Judicial Reform: Project Pegasus and the Study of the Kansas Judiciary Jeffrey D. Jackson* - http://washburnlaw.edu/wlj/51-3/articles/jackson-jeffrey.pdf

See - http://washburnlaw.edu/wlj/51-3/articles/jackson-jeffrey.pdf

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F.  Recommendations Relating to District Court Functions and Procedures

1.  Recommendations

The Commission also made numerous recommendations relating to changes in district court functions and procedures.  In order to provide additional revenue sources for courts, the Commission recommended that courts make greater attempts to pursue and collect outstanding costs, fees, and fines
by: (1) developing standard collections methods and (2) training personnel on the collection process.

    The  Commission also recommended that the Supreme Court work on developing ways to ensure greater access to translator services, an important consideration as the number of persons for whom English is not their first language increases in the state.

    Furthermore, the Commission recommended that the Court review the case types that are entitled
to priority in district courts and look at time standards for their disposition.

The Commission also made two recommendations relating to uniformity of practice.  First, the Commission recommended that the Court do more to publicize and promote statewide development of best practices for the district courts to follow, including the adoption of performance measures.

  Second, the Commission recommended that the Court implement uniformity in court
processes and procedures.

  Finally, the Commission recommended that the Office of Judicial Administration examine the efficacy of specialty courts to more efficiently handle cases.collection of outstanding fees, it is important that courts do more to collect those that can be collected.  Furthermore, even if the revenue raised by reformation of practices is slight, it is a sign to the legislature that courts are attempting to get their own houses in order.  Similarly, translator services represent a problem that will only get larger for the courts.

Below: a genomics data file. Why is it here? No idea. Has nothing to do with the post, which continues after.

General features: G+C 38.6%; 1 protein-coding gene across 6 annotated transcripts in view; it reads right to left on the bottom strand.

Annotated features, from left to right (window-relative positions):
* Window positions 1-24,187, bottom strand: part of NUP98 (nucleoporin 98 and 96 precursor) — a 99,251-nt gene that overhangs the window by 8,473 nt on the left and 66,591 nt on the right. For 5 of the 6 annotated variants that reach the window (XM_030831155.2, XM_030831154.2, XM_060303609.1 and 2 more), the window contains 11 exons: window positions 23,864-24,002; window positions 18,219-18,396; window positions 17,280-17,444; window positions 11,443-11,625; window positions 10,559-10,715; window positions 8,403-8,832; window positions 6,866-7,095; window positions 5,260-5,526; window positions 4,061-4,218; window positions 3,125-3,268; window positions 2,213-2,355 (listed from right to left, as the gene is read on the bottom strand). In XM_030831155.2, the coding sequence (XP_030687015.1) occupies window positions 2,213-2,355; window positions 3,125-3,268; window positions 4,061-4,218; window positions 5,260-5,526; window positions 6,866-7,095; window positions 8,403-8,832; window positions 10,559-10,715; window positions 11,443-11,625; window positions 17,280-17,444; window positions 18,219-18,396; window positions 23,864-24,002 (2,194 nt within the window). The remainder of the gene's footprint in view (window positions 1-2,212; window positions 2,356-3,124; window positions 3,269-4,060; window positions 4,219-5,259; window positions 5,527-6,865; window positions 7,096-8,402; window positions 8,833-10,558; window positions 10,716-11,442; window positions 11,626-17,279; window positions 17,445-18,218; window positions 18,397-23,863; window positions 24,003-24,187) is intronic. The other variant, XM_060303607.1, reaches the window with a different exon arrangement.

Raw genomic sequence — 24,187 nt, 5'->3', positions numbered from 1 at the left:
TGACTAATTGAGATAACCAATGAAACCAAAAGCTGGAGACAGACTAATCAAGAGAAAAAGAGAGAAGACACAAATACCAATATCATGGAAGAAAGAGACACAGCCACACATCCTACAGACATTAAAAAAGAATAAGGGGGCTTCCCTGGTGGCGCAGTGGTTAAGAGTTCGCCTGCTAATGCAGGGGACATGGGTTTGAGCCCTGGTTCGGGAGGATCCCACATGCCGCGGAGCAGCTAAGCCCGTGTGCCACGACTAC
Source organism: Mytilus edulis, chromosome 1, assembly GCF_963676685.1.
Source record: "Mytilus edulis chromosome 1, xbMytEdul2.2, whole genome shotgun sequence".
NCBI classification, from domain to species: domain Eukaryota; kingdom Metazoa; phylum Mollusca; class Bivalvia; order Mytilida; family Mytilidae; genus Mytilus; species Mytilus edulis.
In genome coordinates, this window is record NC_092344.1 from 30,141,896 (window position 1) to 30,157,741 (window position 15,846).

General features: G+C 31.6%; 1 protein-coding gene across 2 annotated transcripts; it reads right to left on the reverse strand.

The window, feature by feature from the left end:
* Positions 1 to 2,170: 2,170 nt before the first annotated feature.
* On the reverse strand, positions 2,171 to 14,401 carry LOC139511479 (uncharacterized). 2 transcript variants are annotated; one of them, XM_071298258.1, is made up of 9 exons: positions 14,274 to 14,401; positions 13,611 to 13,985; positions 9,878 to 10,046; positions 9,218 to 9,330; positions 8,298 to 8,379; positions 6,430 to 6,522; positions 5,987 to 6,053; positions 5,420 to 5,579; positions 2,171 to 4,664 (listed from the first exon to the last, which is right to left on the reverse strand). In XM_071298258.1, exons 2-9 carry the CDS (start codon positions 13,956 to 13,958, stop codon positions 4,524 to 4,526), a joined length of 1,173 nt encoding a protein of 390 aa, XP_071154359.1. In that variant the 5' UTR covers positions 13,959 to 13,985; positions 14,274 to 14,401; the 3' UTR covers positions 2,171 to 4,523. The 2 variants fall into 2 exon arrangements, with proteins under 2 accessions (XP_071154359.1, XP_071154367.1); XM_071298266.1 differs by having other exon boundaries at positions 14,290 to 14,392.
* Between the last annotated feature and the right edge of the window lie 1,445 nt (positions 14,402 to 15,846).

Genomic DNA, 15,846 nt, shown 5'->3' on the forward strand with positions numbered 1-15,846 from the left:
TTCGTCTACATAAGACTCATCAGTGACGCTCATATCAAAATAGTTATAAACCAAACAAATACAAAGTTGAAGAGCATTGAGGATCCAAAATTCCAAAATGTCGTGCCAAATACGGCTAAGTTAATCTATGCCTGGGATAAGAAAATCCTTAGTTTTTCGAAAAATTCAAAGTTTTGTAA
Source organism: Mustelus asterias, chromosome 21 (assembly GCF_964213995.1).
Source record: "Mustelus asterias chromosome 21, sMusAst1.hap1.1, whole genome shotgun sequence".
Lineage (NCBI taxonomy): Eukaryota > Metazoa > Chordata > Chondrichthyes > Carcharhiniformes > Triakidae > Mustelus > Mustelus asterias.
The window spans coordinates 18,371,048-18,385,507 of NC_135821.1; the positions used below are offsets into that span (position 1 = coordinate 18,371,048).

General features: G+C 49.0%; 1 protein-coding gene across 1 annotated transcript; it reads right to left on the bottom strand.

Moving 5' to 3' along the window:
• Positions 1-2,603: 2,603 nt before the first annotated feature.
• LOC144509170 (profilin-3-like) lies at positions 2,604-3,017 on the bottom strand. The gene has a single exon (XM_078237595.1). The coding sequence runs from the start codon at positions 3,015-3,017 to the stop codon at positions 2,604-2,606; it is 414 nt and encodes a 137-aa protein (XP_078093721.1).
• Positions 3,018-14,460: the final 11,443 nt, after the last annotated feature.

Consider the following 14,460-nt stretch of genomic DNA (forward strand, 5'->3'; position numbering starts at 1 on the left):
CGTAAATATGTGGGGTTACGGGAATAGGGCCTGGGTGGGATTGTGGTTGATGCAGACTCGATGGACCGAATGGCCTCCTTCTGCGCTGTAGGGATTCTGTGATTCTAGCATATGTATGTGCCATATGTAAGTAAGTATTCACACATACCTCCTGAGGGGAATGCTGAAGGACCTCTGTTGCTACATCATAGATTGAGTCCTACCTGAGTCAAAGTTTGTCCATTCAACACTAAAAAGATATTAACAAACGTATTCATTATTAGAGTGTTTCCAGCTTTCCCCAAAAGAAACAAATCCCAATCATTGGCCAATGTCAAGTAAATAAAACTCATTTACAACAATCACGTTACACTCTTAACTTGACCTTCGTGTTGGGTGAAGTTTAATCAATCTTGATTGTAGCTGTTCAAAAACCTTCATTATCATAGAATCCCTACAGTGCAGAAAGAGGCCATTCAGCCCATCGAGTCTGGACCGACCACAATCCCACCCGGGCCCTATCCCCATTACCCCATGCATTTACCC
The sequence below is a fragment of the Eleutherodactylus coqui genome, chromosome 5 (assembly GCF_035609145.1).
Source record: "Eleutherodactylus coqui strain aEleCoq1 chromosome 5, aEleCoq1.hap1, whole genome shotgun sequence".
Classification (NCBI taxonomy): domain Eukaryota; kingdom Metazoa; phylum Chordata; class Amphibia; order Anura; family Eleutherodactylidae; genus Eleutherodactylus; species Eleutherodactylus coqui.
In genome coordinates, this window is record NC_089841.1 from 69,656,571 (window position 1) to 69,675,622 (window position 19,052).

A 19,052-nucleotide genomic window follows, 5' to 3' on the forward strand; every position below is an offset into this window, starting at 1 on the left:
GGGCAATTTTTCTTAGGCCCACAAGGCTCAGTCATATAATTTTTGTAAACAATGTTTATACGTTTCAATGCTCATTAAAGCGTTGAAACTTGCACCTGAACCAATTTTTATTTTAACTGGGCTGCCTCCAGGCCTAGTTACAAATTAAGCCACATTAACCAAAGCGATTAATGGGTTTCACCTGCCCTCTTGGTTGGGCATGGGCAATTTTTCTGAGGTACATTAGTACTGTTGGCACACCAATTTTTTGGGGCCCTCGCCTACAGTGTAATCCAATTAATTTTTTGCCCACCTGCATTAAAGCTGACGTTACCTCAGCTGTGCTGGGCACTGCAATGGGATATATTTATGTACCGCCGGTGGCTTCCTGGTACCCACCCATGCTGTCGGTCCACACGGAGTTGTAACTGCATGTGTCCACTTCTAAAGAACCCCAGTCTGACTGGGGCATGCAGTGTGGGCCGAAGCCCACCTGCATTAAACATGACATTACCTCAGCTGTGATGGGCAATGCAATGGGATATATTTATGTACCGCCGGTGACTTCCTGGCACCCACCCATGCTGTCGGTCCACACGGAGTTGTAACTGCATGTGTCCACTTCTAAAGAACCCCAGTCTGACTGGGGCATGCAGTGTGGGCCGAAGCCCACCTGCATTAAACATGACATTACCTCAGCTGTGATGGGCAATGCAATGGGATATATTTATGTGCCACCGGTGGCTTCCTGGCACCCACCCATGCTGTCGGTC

Most important, in my opinion, however, are the recommendations regarding rules for the development of best practices and standardization.  If the court system is going to reap the benefits of technological advances such as e-filing, it is vital for the court system’s practices and procedures to be standardized.  The Commission recognized as much when it noted  that “[o]ther states that have implemented e-filing have found that standardization of processes is the key to efficiency in an e-filing environment.”

Moreover, if practices and procedures are going to be standardized, the promotion of best practices must be emphasized in order to obtain the most benefits.  Consistent with the recommendation, the Supreme Court and the district court should work to promote the development and sharing of best
practices.  This might include the use and promotion of specialty courts.

G.  Other Recommendations

The Commission made other recommendations regarding the functions and procedures of the courts and also the Office of Judicial Administration.

Noting anecdotal evidence suggesting the need to assure decisions and opinions are issued in a timely manner, the Commission charged both the district and the appellate courts to develop guidelines to issue decisions in a timely fashion.

    The Commission also recommended that the Supreme Court and Court of Appeals look into requiring mediation at the appellate level.

    The Commission further recommended that the Supreme Court conduct periodic reviews of its list of appeals entitled to priority, in order to assure justice is being served.  Finally, the Commission recommended that the Office of Judicial Administration and the Supreme Court review their
own procedures.

Perhaps the most important of the final recommendations made by the Commission has to do with its support of the Office of Judicial Administration’s current programs that permit lawyers to provide limited advice and assistance to pro se litigants.

    The Office of Judicial

Administration is currently involved in programs that provide assistance to pro se litigants.  One of these programs is the  “Self-Help” web page and brochures that assist pro se litigants in filling out forms.

  The second is a “limited representation” project which allows an attorney to assist a pro se
litigant on a limited basis with the preparation of pleadings and other documents without entering into  an attorney-client relationship.

    The Commission found that, because the number of pro se litigants is increasing, because pro se litigants would benefit from even the limited involvement of a lawyer, and because the Weighted Caseload Study indicated that cases involving pro se litigants use more judicial resources than cases of the same type involving lawyers, expansion of programs such as the ones piloted would be useful for the Court.

A final recommendation of the Commission was that the Supreme Court should consider suggesting a number of hours that attorneys are encouraged to devote to pro se litigants, the indigent, and pro bono work.

    The Commission found that  “any increased assistance to pro se litigants by the attorneys of Kansas will not only directly benefit those pro se litigants themselves, but will also assist the courts in effectively meeting the needs of those litigants.”

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